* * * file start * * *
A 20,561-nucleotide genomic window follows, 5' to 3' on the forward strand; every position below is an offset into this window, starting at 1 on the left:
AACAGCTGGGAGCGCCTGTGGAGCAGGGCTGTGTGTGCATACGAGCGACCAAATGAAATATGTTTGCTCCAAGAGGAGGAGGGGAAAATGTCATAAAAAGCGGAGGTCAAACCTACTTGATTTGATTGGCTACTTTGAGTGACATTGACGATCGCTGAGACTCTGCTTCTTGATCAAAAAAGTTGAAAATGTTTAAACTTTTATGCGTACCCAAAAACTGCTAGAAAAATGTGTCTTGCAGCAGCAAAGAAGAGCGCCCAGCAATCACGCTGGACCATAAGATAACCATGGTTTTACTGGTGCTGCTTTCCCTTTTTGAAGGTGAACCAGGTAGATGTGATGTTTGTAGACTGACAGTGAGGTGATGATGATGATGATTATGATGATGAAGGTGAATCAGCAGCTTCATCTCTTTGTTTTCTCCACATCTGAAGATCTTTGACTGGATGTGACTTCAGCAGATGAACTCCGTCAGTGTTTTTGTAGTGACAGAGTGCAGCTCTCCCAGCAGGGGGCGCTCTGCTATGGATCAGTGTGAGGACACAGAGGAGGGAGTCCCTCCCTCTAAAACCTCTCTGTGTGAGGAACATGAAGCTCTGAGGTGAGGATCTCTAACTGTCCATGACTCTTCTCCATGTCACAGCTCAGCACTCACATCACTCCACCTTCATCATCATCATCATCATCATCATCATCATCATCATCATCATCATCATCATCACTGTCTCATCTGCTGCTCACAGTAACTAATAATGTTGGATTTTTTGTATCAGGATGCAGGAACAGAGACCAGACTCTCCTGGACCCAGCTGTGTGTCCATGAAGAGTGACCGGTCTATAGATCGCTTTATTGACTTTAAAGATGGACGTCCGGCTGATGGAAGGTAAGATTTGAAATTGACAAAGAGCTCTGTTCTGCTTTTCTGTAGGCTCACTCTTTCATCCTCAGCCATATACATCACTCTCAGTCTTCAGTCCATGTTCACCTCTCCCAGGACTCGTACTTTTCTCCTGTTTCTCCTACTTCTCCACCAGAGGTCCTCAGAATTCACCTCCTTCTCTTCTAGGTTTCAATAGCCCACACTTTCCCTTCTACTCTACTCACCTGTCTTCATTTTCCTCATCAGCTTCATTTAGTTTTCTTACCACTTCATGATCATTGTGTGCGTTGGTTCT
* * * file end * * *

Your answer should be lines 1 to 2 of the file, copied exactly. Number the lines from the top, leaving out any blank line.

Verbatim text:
A 20,561-nucleotide genomic window follows, 5' to 3' on the forward strand; every position below is an offset into this window, starting at 1 on the left:
AACAGCTGGGAGCGCCTGTGGAGCAGGGCTGTGTGTGCATACGAGCGACCAAATGAAATATGTTTGCTCCAAGAGGAGGAGGGGAAAATGTCATAAAAAGCGGAGGTCAAACCTACTTGATTTGATTGGCTACTTTGAGTGACATTGACGATCGCTGAGACTCTGCTTCTTGATCAAAAAAGTTGAAAATGTTTAAACTTTTATGCGTACCCAAAAACTGCTAGAAAAATGTGTCTTGCAGCAGCAAAGAAGAGCGCCCAGCAATCACGCTGGACCATAAGATAACCATGGTTTTACTGGTGCTGCTTTCCCTTTTTGAAGGTGAACCAGGTAGATGTGATGTTTGTAGACTGACAGTGAGGTGATGATGATGATGATTATGATGATGAAGGTGAATCAGCAGCTTCATCTCTTTGTTTTCTCCACATCTGAAGATCTTTGACTGGATGTGACTTCAGCAGATGAACTCCGTCAGTGTTTTTGTAGTGACAGAGTGCAGCTCTCCCAGCAGGGGGCGCTCTGCTATGGATCAGTGTGAGGACACAGAGGAGGGAGTCCCTCCCTCTAAAACCTCTCTGTGTGAGGAACATGAAGCTCTGAGGTGAGGATCTCTAACTGTCCATGACTCTTCTCCATGTCACAGCTCAGCACTCACATCACTCCACCTTCATCATCATCATCATCATCATCATCATCATCATCATCATCATCATCATCATCACTGTCTCATCTGCTGCTCACAGTAACTAATAATGTTGGATTTTTTGTATCAGGATGCAGGAACAGAGACCAGACTCTCCTGGACCCAGCTGTGTGTCCATGAAGAGTGACCGGTCTATAGATCGCTTTATTGACTTTAAAGATGGACGTCCGGCTGATGGAAGGTAAGATTTGAAATTGACAAAGAGCTCTGTTCTGCTTTTCTGTAGGCTCACTCTTTCATCCTCAGCCATATACATCACTCTCAGTCTTCAGTCCATGTTCACCTCTCCCAGGACTCGTACTTTTCTCCTGTTTCTCCTACTTCTCCACCAGAGGTCCTCAGAATTCACCTCCTTCTCTTCTAGGTTTCAATAGCCCACACTTTCCCTTCTACTCTACTCACCTGTCTTCATTTTCCTCATCAGCTTCATTTAGTTTTCTTACCACTTCATGATCATTGTGTGCGTTGGTTCT